Vukelic J.,University of Zagreb | Alegro A.,Prirodoslovno matematicki Fakultet Sveucilista U Zagrebu | Segota V.,Prirodoslovno matematicki Fakultet Sveucilista U Zagrebu
Sumarski List | Year: 2010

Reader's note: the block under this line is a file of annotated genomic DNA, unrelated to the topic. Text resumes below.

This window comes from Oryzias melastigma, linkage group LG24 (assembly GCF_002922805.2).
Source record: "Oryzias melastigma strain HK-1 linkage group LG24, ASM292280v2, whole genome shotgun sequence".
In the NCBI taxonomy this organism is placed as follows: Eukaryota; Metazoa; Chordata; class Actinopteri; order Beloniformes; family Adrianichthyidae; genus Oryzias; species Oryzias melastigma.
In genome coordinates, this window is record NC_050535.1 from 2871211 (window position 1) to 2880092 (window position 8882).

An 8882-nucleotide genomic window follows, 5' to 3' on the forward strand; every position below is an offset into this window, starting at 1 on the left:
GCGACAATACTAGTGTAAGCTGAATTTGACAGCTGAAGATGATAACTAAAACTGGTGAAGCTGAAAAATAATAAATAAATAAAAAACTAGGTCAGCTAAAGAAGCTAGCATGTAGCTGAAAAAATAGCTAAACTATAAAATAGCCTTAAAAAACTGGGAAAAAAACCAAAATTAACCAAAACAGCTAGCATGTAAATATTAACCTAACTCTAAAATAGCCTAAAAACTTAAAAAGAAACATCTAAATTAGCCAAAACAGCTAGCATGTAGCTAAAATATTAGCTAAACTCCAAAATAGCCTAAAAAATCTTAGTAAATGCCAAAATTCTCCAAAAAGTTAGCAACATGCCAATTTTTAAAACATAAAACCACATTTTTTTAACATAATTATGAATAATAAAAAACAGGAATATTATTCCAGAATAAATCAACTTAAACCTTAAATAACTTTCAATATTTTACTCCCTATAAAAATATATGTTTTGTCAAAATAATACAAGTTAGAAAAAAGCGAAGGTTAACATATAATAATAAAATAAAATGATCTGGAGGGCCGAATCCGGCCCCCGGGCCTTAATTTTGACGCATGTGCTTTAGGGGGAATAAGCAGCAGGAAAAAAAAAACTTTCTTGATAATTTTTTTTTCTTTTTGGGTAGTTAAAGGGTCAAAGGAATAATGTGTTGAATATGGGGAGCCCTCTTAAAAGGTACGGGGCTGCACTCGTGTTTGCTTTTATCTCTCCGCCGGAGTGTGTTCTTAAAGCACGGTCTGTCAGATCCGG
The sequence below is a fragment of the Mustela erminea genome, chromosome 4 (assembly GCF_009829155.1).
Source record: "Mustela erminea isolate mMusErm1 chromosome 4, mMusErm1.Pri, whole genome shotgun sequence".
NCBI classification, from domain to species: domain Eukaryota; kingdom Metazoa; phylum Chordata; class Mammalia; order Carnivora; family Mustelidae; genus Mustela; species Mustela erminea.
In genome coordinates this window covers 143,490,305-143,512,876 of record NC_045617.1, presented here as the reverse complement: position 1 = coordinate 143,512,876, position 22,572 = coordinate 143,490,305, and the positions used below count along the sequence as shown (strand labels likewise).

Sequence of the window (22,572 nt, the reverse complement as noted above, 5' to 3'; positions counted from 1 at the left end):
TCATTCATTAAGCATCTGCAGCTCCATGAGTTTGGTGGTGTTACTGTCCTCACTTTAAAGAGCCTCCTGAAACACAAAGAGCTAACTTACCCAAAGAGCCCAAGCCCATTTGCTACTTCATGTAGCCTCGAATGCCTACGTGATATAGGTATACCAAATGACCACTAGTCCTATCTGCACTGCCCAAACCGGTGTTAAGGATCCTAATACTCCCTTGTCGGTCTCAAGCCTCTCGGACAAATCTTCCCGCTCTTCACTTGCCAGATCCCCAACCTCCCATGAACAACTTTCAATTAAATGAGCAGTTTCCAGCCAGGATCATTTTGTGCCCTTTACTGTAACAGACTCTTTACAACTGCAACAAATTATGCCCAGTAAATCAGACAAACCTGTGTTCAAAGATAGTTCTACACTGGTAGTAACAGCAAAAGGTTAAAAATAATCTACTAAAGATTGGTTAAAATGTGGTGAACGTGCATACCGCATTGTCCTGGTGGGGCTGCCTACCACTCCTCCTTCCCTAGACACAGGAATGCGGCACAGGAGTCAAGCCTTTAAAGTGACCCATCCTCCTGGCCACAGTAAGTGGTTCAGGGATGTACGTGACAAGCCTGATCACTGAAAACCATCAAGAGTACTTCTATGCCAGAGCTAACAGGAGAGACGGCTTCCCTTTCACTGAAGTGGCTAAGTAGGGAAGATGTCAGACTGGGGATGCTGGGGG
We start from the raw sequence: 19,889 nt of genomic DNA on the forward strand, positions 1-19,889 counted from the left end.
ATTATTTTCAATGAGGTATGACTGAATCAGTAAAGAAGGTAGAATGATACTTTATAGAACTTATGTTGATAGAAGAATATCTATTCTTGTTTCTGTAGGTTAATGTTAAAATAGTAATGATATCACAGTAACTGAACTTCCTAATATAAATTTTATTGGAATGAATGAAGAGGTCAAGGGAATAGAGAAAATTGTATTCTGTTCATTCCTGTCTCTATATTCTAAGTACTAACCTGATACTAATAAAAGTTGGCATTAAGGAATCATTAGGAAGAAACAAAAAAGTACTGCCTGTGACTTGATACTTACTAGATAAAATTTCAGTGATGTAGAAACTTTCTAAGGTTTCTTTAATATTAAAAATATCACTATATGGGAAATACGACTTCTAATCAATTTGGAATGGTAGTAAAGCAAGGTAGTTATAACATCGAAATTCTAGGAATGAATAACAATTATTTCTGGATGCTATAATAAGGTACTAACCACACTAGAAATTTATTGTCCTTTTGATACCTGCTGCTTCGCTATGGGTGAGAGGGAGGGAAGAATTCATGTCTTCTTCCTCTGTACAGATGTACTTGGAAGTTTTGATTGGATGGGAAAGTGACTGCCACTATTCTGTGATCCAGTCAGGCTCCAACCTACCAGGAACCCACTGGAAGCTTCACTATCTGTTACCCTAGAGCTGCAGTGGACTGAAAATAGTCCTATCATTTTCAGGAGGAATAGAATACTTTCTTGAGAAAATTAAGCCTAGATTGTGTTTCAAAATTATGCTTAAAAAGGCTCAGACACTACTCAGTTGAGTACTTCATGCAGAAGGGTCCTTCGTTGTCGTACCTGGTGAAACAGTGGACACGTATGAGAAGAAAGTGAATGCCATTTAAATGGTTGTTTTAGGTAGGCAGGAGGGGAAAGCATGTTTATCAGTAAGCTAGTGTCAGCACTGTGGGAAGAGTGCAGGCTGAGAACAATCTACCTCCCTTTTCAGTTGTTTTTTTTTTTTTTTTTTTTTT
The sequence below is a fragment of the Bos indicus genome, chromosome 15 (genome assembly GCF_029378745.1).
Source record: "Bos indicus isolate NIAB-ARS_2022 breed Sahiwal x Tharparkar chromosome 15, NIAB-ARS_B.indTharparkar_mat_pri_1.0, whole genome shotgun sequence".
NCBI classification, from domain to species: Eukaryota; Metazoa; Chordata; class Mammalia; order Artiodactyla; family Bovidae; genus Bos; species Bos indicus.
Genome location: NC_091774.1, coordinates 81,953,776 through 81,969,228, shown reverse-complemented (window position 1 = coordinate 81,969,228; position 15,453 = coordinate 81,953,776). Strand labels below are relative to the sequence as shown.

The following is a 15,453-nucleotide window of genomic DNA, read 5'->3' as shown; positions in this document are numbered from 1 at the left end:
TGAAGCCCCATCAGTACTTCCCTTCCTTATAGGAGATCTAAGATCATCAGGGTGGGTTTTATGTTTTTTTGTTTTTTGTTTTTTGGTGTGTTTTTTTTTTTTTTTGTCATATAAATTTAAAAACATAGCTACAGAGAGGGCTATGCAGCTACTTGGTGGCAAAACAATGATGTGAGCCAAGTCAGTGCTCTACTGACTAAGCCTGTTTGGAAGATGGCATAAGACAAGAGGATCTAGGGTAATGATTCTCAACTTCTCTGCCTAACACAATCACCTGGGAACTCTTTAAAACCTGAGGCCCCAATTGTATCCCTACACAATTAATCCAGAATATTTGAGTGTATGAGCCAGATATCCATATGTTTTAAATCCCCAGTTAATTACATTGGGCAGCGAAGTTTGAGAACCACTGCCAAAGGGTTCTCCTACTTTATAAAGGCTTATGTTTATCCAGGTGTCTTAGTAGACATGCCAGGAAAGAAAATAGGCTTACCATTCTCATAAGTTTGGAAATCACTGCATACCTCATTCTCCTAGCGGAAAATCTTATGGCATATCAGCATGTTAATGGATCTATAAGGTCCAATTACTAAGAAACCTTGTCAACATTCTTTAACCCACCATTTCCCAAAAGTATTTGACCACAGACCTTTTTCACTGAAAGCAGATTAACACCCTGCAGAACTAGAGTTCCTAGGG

This research describes a new association of spruce with Laserpitium krapfii (Laserpitio krapfii-Piceetum abietis ass. nova). Occurring in the subalpine belt of northern Velebit, it reaches altitudes between 1,200 and 1,600 m. Here, the association is developed as a permanent stage under the strong influence of the microclimate of more humid, colder and shadier sites. Locally, it descends into sinkholes and lower slopes all the way to the beechfir forest (Omphalodo-Fagetum). It is generally incorporated within the belt of pre-alpine beech forest with large white buttercup (Ranunculo platanifoliae- Fagetum). Some stands are highly productive, but in a large part of the range the community has a protective character. The phytocoenosis Laserpitio krapfii-Piceetum has macro-climatic features of the prealpine beech forest, in whose belt it is situated. However, its occurrence is predominantly determined by the microclimate modified primarily by the relief, altitude and other geomorphological factors (Cindrić 1973). The average annual temperature of the subalpine belt of northern Velebit is 3.5 °C, and the average annual precipitation is 1,898 mm (in the period 1961-1990, data from the State Hydro-Meteorological Institute). The parent material is made up of limestone breccias and limestone-dolomite blocks which often resurface. The soil is organogenic and organomineral calcomelanosol in mosaic with calcocambisol. In relation to calcomelanosols of other forest communities in the Zavižan area, calcomelanosols in this community are the richest in total nitrogen and humus content. Martinović (in Cestar et. al. 1977) found neutral reaction and base saturated adsorption complex in the humus-accumulative horizon and in the cambic horizon in calcomelanosols. He attributes his finding to the fragmented dolomitized limestones and breccias which supply the soils with ample quantities of calcium. It is very important to point this out, because in relation to other spruce associations, the studied Velebit community is significantly richer in species of the order Fagetalia. The average soil pH determined in water for the depth layer of 0-5 cm amounts to 5.50.